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dc.contributor.authorGraycar, Adam
dc.date.accessioned2018-11-13T06:10:32Z
dc.date.available2018-11-13T06:10:32Z
dc.date.issued1989-10
dc.identifier.urihttp://hdl.handle.net/2328/38576
dc.descriptionSpeech given at the Royal Adelaide Hospital School of Nursing Graduation Ceremony, Adelaide, 12th October 1989, by Adam Graycar, Commissioner for the Ageing, Adelaide, South Australia. This speech is made available under the CC-BY-NC-ND 4.0 license: http://creativecommons.org/licenses/by-nc-nd/4.0/en_US
dc.description.abstractThe most common set of stereotypes was that older people were almost universally debilitated and depressed, daggy and despicable, daft and dejected, demented and dotty. It was commonly assumed that before long our society would be swamped by a geriatric tidal wave. We know that that is demonstrably not so. It is a devious distortion. Nursing care of the elderly had traditionally been given low status in respect to other fields of nursing but the challenges in working with our older population are enormous. The nurse working with elderly people needs to develop and test new strategies of prevention and care which are based on adequate educational preparation of the nurse and a grounding in research. It is important for the nurse to recognise the difference between changes associated with the normal ageing process and those which indicate that disease is present.en_US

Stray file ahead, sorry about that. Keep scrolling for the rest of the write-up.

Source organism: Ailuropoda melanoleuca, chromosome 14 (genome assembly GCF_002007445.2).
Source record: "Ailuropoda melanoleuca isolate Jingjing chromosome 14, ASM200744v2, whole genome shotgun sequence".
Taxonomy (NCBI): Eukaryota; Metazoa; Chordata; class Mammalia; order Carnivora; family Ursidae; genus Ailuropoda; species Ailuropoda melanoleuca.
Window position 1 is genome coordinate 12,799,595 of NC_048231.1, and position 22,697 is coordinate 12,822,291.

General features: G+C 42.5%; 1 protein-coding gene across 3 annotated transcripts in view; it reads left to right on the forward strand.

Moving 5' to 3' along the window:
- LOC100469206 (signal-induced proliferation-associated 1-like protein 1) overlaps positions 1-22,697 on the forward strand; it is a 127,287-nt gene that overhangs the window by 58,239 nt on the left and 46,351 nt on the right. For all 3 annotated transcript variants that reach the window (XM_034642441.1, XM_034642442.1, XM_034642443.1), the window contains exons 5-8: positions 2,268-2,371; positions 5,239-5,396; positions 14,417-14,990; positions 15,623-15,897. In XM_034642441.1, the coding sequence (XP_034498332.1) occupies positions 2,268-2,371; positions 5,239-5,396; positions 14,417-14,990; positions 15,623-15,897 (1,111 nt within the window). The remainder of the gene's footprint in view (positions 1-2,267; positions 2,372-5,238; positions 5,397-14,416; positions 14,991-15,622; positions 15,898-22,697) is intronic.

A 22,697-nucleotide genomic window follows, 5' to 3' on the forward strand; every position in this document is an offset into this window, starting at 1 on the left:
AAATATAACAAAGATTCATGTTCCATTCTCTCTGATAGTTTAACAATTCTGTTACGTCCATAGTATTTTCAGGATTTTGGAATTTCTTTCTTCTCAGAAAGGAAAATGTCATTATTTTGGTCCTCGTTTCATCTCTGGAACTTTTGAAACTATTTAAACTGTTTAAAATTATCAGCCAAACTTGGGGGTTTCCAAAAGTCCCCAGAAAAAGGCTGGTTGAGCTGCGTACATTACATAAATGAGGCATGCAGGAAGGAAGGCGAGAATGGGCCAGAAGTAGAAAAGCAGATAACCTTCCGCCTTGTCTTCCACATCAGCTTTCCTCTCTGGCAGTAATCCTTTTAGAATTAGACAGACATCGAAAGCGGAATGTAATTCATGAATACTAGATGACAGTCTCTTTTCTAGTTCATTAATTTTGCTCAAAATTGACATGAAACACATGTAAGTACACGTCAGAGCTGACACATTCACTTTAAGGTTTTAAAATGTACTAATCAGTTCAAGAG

dc.language.isoenen_US
dc.rightsCopyright Government of South Australia
dc.subjectAgeingen_US
dc.subjectAgeing populationen_US
dc.subjectAged careen_US
dc.subjectSocial servicesen_US
dc.subjectElderly peopleen_US
dc.subjectAged care nursingen_US
dc.subjectLife expectancyen_US
dc.titleRoyal Adelaide Hospital School of Nursing graduation addressen_US
dc.typeOtheren_US
dc.rights.holderGovernment of South Australia
local.contributor.authorOrcidLookupGraycar, Adam: https://orcid.org/0000-0003-2649-2229en_US


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